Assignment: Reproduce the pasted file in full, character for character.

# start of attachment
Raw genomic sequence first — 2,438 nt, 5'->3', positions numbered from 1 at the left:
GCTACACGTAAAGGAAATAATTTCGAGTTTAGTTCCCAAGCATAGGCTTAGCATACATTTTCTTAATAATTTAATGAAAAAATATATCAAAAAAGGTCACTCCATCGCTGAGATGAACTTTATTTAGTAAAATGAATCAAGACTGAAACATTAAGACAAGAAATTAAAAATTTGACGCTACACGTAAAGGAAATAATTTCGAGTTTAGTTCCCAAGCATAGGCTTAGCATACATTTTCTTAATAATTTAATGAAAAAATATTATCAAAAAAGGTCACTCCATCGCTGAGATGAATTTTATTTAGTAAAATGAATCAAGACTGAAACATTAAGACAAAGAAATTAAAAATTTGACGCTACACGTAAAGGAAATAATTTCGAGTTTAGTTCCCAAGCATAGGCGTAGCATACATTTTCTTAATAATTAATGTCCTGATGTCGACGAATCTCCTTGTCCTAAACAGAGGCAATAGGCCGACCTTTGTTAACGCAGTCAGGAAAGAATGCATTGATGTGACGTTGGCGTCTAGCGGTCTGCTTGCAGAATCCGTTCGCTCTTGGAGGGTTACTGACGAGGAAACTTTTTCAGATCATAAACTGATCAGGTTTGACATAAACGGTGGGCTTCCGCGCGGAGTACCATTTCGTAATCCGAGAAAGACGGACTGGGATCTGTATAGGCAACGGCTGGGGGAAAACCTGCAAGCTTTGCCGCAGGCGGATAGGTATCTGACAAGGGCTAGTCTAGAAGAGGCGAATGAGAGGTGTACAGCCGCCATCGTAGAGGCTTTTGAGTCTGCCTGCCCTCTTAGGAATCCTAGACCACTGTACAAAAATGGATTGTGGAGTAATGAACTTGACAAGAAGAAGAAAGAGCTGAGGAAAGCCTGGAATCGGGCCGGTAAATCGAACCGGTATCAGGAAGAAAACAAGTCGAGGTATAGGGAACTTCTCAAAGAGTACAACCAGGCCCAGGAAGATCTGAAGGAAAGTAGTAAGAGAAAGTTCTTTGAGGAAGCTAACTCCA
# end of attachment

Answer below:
Raw genomic sequence first — 2,438 nt, 5'->3', positions numbered from 1 at the left:
GCTACACGTAAAGGAAATAATTTCGAGTTTAGTTCCCAAGCATAGGCTTAGCATACATTTTCTTAATAATTTAATGAAAAAATATATCAAAAAAGGTCACTCCATCGCTGAGATGAACTTTATTTAGTAAAATGAATCAAGACTGAAACATTAAGACAAGAAATTAAAAATTTGACGCTACACGTAAAGGAAATAATTTCGAGTTTAGTTCCCAAGCATAGGCTTAGCATACATTTTCTTAATAATTTAATGAAAAAATATTATCAAAAAAGGTCACTCCATCGCTGAGATGAATTTTATTTAGTAAAATGAATCAAGACTGAAACATTAAGACAAAGAAATTAAAAATTTGACGCTACACGTAAAGGAAATAATTTCGAGTTTAGTTCCCAAGCATAGGCGTAGCATACATTTTCTTAATAATTAATGTCCTGATGTCGACGAATCTCCTTGTCCTAAACAGAGGCAATAGGCCGACCTTTGTTAACGCAGTCAGGAAAGAATGCATTGATGTGACGTTGGCGTCTAGCGGTCTGCTTGCAGAATCCGTTCGCTCTTGGAGGGTTACTGACGAGGAAACTTTTTCAGATCATAAACTGATCAGGTTTGACATAAACGGTGGGCTTCCGCGCGGAGTACCATTTCGTAATCCGAGAAAGACGGACTGGGATCTGTATAGGCAACGGCTGGGGGAAAACCTGCAAGCTTTGCCGCAGGCGGATAGGTATCTGACAAGGGCTAGTCTAGAAGAGGCGAATGAGAGGTGTACAGCCGCCATCGTAGAGGCTTTTGAGTCTGCCTGCCCTCTTAGGAATCCTAGACCACTGTACAAAAATGGATTGTGGAGTAATGAACTTGACAAGAAGAAGAAAGAGCTGAGGAAAGCCTGGAATCGGGCCGGTAAATCGAACCGGTATCAGGAAGAAAACAAGTCGAGGTATAGGGAACTTCTCAAAGAGTACAACCAGGCCCAGGAAGATCTGAAGGAAAGTAGTAAGAGAAAGTTCTTTGAGGAAGCTAACTCCA